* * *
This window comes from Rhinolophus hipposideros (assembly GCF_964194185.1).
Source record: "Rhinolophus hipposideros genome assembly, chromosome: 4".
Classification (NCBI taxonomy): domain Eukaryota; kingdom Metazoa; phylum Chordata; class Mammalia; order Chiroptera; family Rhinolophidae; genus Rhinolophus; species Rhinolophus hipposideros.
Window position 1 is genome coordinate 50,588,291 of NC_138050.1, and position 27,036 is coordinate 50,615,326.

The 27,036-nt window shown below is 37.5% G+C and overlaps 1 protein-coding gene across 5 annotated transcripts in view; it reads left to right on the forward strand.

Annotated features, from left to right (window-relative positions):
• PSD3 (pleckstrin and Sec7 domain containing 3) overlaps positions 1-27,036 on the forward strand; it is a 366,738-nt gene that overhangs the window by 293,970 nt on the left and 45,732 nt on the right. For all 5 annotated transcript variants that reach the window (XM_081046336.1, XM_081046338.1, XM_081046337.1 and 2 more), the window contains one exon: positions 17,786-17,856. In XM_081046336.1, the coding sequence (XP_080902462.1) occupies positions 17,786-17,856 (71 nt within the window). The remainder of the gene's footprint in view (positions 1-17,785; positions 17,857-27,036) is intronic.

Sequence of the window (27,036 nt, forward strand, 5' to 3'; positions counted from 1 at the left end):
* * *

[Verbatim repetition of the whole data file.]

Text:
This window comes from Rhinolophus hipposideros (assembly GCF_964194185.1).
Source record: "Rhinolophus hipposideros genome assembly, chromosome: 4".
Classification (NCBI taxonomy): domain Eukaryota; kingdom Metazoa; phylum Chordata; class Mammalia; order Chiroptera; family Rhinolophidae; genus Rhinolophus; species Rhinolophus hipposideros.
Window position 1 is genome coordinate 50,588,291 of NC_138050.1, and position 27,036 is coordinate 50,615,326.

The 27,036-nt window shown below is 37.5% G+C and overlaps 1 protein-coding gene across 5 annotated transcripts in view; it reads left to right on the forward strand.

Annotated features, from left to right (window-relative positions):
• PSD3 (pleckstrin and Sec7 domain containing 3) overlaps positions 1-27,036 on the forward strand; it is a 366,738-nt gene that overhangs the window by 293,970 nt on the left and 45,732 nt on the right. For all 5 annotated transcript variants that reach the window (XM_081046336.1, XM_081046338.1, XM_081046337.1 and 2 more), the window contains one exon: positions 17,786-17,856. In XM_081046336.1, the coding sequence (XP_080902462.1) occupies positions 17,786-17,856 (71 nt within the window). The remainder of the gene's footprint in view (positions 1-17,785; positions 17,857-27,036) is intronic.

Sequence of the window (27,036 nt, forward strand, 5' to 3'; positions counted from 1 at the left end):